Hempstead rain barrel program kicks off


The Town of Hempstead is taking a progressive approach to combatting water conservation issues on Long Island. Supervisor Don Clavin, joined by colleagues in government, as well as Frank Piccininni and Marshall Brown of the Long Island Conservancy, announced its plan to launch a new rain barrel program last week at the Norman J. Levy Park and Preserve in Merrick.

The initiative includes the installation of rain barrels in several town parks, including Levy Park, Baldwin Park, Echo Park, the Merrick Golf Course, Rath Park, Speno Park and Veterans Memorial Park. Hempstead residents can also purchase rain barrels at a discounted rate, making it easier for homeowners to contribute to the town’s water conservation efforts.

Overall, the program aims to promote water conservation and educate residents on the benefits of rainwater harvesting.

“It’s an initiative where you’re going to be able to collect rain in your house, utilize it to water your lawn, your flowerbeds, and save money — and at the end of the day, you’re doing the right thing for the environment.” Clavin told reporters at a news conference on May 17.

While the last several weeks — even months — have been exceedingly rainy, Clavin said, that doesn’t mean a drought won’t happen during the summertime. Just last year, there was a nationwide drought, where in some areas, people weren’t even allowed to water their lawns.

Town of Hempstead residents can place an order for a rain barrel no later that May 30 online at Hempstead.ComposterSale.com. They’ll receive a 55-gallon rain barrel, which must be picked up at the Four Towns Fireman Training Center between 9 a.m. and 2 p.m. on June 1 and 2. The training facility is just minutes away from Levy Park, at 1640 Merrick Road, Merrick.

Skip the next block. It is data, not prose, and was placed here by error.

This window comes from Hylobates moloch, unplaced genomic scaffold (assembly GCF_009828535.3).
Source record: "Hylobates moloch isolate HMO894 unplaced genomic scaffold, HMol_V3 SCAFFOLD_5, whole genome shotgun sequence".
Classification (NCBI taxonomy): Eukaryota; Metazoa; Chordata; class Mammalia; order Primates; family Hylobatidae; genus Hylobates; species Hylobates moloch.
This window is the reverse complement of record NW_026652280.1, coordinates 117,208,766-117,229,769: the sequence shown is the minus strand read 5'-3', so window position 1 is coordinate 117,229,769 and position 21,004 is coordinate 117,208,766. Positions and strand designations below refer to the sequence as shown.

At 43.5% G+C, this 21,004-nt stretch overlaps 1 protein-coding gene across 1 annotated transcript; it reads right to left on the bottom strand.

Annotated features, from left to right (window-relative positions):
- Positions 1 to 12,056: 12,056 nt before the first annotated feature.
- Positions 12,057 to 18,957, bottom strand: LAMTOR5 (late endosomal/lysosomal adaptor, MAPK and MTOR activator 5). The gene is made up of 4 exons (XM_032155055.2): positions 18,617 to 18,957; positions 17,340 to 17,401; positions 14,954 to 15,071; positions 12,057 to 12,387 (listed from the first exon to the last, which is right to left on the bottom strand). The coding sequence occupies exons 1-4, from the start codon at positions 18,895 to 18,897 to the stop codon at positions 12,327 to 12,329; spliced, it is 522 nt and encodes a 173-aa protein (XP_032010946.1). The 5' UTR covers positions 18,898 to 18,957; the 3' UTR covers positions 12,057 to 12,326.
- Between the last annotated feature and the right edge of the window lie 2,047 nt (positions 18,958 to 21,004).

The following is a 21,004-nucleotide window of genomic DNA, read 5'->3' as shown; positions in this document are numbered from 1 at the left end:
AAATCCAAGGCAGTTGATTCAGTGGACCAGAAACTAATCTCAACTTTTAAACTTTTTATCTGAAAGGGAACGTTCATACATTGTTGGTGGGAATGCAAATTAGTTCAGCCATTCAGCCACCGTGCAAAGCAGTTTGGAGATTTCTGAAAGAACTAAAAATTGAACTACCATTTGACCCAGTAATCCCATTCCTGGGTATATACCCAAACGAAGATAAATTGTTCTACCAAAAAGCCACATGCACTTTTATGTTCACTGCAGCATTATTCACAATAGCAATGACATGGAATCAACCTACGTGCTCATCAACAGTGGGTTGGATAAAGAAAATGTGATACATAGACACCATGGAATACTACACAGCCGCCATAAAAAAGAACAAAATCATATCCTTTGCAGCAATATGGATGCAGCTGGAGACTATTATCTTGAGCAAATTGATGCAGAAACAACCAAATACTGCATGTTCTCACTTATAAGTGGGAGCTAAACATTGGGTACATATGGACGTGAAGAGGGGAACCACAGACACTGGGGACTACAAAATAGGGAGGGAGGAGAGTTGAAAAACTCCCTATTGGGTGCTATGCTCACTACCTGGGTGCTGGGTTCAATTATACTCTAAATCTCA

Barrels cost $65, Clavin said, and through other retailers, barrels can cost upwards of $100.

“Residents want to reinvest in the environment,” Clavin said. “They want to do their part, and by teaming up with them and giving these out at a discounted price, you’re seeing that end result.”

If anyone has concerns as to how rain barrels work, Clavin said they can visit any park in the Town of Hempstead where they’re already in use.

“Ask a staff member, and we’ll show you how simple it is,” he said.

The rain barrels, which resemble an average-sized garbage can, collect water through a filtered opening on the top. To use the water supply, a hose is hooked up at the bottom where there’s a small opening. All one has to do is turn the spicket of the hose, hold it in a downright position, and then utilize the supply that comes out to water their plants, flowers, grass and more.

Piccininni of the Long Island Conservancy, which raises awareness for the environmental issues that impact communities, said the rain barrels also help combat nitrogen pollution, which causes major issues in the island’s bays.

“Our atmosphere is something like 78 percent nitrogen,” he said, “and when it’s dry, and especially when it’s raining, the nitrogen is just falling out of the sky, ending up in our storm drains and our waterways. The (Town of Hempstead) is taking an incredible step providing these rain barrels, because the nitrogen is going to kind of just stick on site in the rain barrels, and not get washed away downstream.”

“It’s an investment in our environment and our community,” Clavin said, “and really, that’s what it’s all about. These are just good, great initiatives that team up with people with a passion for the environment, with good government that wants to help the environment. There’s always solution.”